I wouldn't say this is necessarily true. Tarantulas are very under-studied in general. Many of the described species are extremely poorly described and many are probably not even valid. And if you read through the papers where these tarantulas are described, very little (in most cases, nothing) is said about its life in the wild, its habitat, etc. Being described or undescribed doesn't indicate whether we know more about their behavior or not.
However, I would say that we generally know more of the behaviors and tendencies of species that are more prominent in the hobby.
 

cold blood

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I don't necessarily agree with the logical jump from "I saw a lot of these in the same small area" to "this is a communal species
Especially species that have adult color as very small slings.
 

Arachnomaniac19

Arachnolord
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I wouldn't say this is necessarily true. Tarantulas are very under-studied in general. Many of the described species are extremely poorly described and many are probably not even valid. And if you read through the papers where these tarantulas are described, very little (in most cases, nothing) is said about its life in the wild, its habitat, etc. Being described or undescribed doesn't indicate whether we know more about their behavior or not.
However, I would say that we generally know more of the behaviors and tendencies of species that are more prominent in the hobby.
I get what you're saying and agree with it, but if some unusual behaviour is discovered with a spider species I'd assume it would be included in the paper describing them. Granted I haven't read any of the papers describing known communal Ts, but I'd assume that it would be mentioned if it were observed. The only exception would be if the Ts were museum specimens without any notes, which I think is pretty common when looking back at people like Pocock and whatnot.
 

KezyGLA

Arachnoking
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Even Heterothele arent very easy to keep in a commune. They dont last long. They need a lot of space to make it work, even wih such a small species. I think the only species in the hobby known(to date) to live basically on top of and breed with each other without issue are M. balfouri and M. lambertoni.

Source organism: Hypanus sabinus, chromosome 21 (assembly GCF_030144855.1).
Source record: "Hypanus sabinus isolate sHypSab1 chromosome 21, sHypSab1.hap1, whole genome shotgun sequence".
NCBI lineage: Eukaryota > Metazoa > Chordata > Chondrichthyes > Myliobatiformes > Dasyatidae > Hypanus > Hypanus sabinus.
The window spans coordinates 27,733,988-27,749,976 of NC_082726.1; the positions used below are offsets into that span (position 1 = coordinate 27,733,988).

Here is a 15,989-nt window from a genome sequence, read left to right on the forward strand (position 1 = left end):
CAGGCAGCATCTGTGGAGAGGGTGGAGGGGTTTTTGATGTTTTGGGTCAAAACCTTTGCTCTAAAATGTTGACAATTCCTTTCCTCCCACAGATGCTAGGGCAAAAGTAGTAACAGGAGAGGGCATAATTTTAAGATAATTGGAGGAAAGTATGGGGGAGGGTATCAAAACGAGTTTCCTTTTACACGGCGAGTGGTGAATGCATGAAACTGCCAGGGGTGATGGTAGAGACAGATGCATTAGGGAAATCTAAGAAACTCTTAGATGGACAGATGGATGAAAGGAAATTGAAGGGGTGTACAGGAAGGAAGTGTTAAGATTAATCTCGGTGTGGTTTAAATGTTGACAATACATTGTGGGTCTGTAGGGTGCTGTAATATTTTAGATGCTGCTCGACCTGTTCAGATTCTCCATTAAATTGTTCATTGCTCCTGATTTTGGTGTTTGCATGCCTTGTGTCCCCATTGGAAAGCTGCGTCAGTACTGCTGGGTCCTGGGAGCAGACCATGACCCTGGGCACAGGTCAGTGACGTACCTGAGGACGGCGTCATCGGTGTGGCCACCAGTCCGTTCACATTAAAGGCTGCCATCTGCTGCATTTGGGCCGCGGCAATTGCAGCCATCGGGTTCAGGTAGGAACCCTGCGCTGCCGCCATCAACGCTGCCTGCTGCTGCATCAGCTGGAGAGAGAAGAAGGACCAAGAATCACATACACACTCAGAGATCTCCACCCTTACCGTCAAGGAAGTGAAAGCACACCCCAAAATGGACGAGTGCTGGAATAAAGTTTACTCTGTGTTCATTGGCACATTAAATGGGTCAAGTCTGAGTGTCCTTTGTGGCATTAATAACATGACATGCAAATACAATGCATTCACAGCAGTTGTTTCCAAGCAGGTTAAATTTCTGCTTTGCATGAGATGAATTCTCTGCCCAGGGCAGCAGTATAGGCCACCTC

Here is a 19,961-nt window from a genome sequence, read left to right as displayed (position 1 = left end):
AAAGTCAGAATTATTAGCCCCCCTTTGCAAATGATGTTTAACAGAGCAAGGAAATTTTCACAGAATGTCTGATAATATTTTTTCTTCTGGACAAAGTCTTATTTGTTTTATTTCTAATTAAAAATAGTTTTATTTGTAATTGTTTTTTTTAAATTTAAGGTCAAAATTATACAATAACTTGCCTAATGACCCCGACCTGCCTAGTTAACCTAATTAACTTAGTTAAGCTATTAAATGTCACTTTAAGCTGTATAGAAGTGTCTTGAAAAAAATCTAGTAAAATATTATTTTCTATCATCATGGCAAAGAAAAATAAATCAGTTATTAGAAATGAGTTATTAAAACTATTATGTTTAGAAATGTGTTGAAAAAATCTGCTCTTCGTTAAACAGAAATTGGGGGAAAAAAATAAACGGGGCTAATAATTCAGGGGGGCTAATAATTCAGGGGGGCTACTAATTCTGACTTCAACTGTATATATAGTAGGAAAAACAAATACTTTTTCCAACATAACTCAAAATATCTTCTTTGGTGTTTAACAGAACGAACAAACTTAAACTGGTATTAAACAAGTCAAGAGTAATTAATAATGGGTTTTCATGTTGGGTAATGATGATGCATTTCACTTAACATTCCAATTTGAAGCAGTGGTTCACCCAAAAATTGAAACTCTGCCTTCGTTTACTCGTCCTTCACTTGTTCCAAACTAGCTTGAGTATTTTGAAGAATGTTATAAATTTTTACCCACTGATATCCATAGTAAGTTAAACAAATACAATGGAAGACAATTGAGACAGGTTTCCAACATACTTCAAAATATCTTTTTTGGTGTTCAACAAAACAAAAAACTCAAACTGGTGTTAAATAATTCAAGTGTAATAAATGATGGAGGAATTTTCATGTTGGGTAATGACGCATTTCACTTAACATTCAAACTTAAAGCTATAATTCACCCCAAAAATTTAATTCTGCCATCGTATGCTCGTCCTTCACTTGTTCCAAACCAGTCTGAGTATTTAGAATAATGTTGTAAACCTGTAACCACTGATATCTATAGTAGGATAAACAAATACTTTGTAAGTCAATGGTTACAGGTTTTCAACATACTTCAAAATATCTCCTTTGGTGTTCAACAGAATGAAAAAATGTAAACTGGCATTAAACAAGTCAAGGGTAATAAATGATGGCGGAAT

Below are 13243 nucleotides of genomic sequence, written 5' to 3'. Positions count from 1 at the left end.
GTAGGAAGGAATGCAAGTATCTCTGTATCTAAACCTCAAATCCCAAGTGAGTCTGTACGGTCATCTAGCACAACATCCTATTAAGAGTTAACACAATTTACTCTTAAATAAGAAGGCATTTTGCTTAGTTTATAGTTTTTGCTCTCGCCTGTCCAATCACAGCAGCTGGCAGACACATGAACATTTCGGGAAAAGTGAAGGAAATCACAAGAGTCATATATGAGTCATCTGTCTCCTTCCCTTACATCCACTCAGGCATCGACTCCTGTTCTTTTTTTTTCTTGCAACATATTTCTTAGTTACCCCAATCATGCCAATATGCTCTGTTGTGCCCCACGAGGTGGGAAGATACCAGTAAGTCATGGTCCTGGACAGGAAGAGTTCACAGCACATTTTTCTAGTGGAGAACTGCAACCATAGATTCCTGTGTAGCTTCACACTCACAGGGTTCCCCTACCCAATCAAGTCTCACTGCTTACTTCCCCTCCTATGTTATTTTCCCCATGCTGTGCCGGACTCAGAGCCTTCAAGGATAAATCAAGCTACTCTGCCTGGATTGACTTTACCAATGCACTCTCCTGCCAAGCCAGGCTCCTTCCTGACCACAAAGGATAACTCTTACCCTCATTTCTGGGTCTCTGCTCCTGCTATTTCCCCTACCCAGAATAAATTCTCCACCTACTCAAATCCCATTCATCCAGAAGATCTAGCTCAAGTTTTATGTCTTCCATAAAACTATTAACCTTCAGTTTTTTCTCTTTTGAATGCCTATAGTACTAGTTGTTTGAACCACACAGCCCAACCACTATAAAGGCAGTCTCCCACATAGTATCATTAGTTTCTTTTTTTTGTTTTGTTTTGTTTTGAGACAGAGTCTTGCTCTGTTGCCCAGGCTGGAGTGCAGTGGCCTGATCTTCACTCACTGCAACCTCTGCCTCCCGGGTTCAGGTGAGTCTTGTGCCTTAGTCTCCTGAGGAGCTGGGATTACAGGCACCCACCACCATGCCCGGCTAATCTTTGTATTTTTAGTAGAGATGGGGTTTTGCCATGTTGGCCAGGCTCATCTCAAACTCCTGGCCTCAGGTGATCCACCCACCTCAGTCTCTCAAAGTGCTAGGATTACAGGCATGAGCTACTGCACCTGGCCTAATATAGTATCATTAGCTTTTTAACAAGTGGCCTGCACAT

viper69

ArachnoGod
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All of those species are described, leading me to believe that they're more common in their natural habitat and therefor we know more about them.


Have found some literature after the help myself and AphonopelmaTX provided you a day ago but you didn't bother to say thanks for here, http://arachnoboards.com/threads/scientific-articles-we-should-all-read.294327/#post-2631335 :D

Have you read primary literature on M. balfouri being communal in the wild?? IF so, please pass it on as we would all like to see it here. :cool:
 
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Arachnomaniac19

Arachnolord
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Aug 23, 2014
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654
Have found some literature after the help myself and AphonopelmaTX provided you a day ago but you didn't bother to say thanks for here, http://arachnoboards.com/threads/scientific-articles-we-should-all-read.294327/#post-2631335 :D

Have you read primary literature on M. balfouri being communal in the wild?? IF so, please pass it on as we would all like to see it here. :cool:
Again, I'm not wanting to get into anything with you. I felt like an informative rating was good enough, until you started acting rude. As I said above, I haven't read any papers on communal Ts.